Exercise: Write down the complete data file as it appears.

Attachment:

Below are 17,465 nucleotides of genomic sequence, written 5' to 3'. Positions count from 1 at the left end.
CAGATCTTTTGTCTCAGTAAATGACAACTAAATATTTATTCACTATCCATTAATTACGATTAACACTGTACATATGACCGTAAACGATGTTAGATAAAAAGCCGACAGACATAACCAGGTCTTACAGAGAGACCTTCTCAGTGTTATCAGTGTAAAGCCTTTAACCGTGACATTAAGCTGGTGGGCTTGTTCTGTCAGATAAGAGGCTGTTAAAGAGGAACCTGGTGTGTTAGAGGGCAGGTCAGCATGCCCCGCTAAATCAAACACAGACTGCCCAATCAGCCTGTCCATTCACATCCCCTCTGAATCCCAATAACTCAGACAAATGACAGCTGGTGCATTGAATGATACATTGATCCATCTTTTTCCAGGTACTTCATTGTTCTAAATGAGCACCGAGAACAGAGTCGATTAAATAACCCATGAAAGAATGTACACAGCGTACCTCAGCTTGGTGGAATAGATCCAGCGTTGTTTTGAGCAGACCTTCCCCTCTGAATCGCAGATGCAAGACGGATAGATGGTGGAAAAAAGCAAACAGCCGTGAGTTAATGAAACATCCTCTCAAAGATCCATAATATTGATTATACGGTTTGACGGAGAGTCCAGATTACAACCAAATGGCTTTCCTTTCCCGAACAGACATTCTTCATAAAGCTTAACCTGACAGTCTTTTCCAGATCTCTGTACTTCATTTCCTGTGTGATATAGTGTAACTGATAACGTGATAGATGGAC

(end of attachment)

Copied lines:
Below are 17,465 nucleotides of genomic sequence, written 5' to 3'. Positions count from 1 at the left end.
CAGATCTTTTGTCTCAGTAAATGACAACTAAATATTTATTCACTATCCATTAATTACGATTAACACTGTACATATGACCGTAAACGATGTTAGATAAAAAGCCGACAGACATAACCAGGTCTTACAGAGAGACCTTCTCAGTGTTATCAGTGTAAAGCCTTTAACCGTGACATTAAGCTGGTGGGCTTGTTCTGTCAGATAAGAGGCTGTTAAAGAGGAACCTGGTGTGTTAGAGGGCAGGTCAGCATGCCCCGCTAAATCAAACACAGACTGCCCAATCAGCCTGTCCATTCACATCCCCTCTGAATCCCAATAACTCAGACAAATGACAGCTGGTGCATTGAATGATACATTGATCCATCTTTTTCCAGGTACTTCATTGTTCTAAATGAGCACCGAGAACAGAGTCGATTAAATAACCCATGAAAGAATGTACACAGCGTACCTCAGCTTGGTGGAATAGATCCAGCGTTGTTTTGAGCAGACCTTCCCCTCTGAATCGCAGATGCAAGACGGATAGATGGTGGAAAAAAGCAAACAGCCGTGAGTTAATGAAACATCCTCTCAAAGATCCATAATATTGATTATACGGTTTGACGGAGAGTCCAGATTACAACCAAATGGCTTTCCTTTCCCGAACAGACATTCTTCATAAAGCTTAACCTGACAGTCTTTTCCAGATCTCTGTACTTCATTTCCTGTGTGATATAGTGTAACTGATAACGTGATAGATGGAC